4

This is 三河弁{みかわべん}, a dialect used in parts of 愛知県{あいちけん}. Conjugating with りん is a sort of "soft" imperative, suggestive rather than commanding. As for your sentences, the parts with the りん therefore translate to the following: You (亜也) are good at English, so you should master it completely. (It is good to) hold the hand rail while going up. ...


3

It's definitely dialectal, but according to this page, it's not specific to 茨城. To me, this type of sentence-end だか is stereotypical いなか言葉 that is associated with no particular region in Japan. (That is not to say だか is an imaginary thing.)


3

It mostly corresponds to う・よう in Tokyo dialect (≒ べし in classical). Summing up the sources below, it means 推量・勧誘・断定. From here (推量) ~だろう / でしょう ⇒ ~べ (男性) 寒いだろう ⇒ 寒いべ 日本人でしょう ⇒ 日本人だべ [意向形] / [辞書形]ぞ ⇒ [辞書形]べ (男性) 飲もう ⇒ 飲むべ 帰ろう ⇒ 帰るべ From 北海道方言#代表的な文末表現 動詞・形容詞+「べ」、名詞+「だべ」 推量および勧誘の助動詞 「遊ぶべ」=「遊ぼう(よ)」、「寒いべ」=「寒いだろうね」、「これだべ」=「これだろう?」 「〜(だ)べさ」(主に女性)、「〜(だ)べや」(...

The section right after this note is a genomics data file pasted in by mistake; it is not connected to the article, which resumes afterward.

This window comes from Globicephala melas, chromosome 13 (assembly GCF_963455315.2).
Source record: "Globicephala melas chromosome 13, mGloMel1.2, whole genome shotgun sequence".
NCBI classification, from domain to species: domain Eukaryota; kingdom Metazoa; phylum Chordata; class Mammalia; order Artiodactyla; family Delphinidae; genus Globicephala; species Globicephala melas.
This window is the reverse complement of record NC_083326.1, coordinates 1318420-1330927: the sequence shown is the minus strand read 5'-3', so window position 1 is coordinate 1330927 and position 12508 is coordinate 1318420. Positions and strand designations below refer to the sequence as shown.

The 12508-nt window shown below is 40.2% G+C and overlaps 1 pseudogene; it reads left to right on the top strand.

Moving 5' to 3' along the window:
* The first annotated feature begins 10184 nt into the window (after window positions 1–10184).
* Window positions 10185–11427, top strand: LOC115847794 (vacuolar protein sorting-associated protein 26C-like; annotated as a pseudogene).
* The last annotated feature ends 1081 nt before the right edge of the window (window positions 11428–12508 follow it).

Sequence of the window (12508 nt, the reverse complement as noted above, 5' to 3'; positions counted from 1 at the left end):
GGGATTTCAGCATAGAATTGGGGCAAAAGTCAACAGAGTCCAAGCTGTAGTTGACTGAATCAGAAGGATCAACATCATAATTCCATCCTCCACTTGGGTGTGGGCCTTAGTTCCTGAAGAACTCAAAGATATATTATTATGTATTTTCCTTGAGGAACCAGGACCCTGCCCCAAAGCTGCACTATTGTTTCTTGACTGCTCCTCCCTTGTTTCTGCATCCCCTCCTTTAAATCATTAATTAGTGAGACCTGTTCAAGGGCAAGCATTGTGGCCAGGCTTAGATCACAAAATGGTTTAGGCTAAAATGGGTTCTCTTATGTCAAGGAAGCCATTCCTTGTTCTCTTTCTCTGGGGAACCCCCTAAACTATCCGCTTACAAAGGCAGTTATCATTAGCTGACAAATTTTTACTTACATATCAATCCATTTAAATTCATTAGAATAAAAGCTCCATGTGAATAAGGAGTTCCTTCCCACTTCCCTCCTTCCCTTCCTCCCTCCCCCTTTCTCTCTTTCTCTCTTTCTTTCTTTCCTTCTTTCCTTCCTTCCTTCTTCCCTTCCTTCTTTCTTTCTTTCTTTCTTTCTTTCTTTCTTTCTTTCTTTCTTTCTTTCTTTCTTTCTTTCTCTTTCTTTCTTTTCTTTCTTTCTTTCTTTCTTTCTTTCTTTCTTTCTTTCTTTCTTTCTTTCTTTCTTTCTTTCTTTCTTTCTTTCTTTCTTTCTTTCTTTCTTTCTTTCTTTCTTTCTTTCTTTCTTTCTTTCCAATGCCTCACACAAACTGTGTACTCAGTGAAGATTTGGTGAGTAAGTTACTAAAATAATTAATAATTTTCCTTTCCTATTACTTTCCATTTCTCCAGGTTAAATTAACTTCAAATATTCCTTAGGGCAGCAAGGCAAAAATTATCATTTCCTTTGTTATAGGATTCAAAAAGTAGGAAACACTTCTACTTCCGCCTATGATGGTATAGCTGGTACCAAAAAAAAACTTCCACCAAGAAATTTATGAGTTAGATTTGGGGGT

1

Short answer is no, AFAIK. However, if I may go beyond your restriction of "na-adjectives", things get interesting. For example, daikon だいこん is pronounced as deekon でーこん. Daikon is not an adjective, but you see a similar pattern as sugoi / sugee. BTW, this is not limited to Tokyo-ben. We say Okayama-ben turns "daikon taitoite" だいこんたいといて (...


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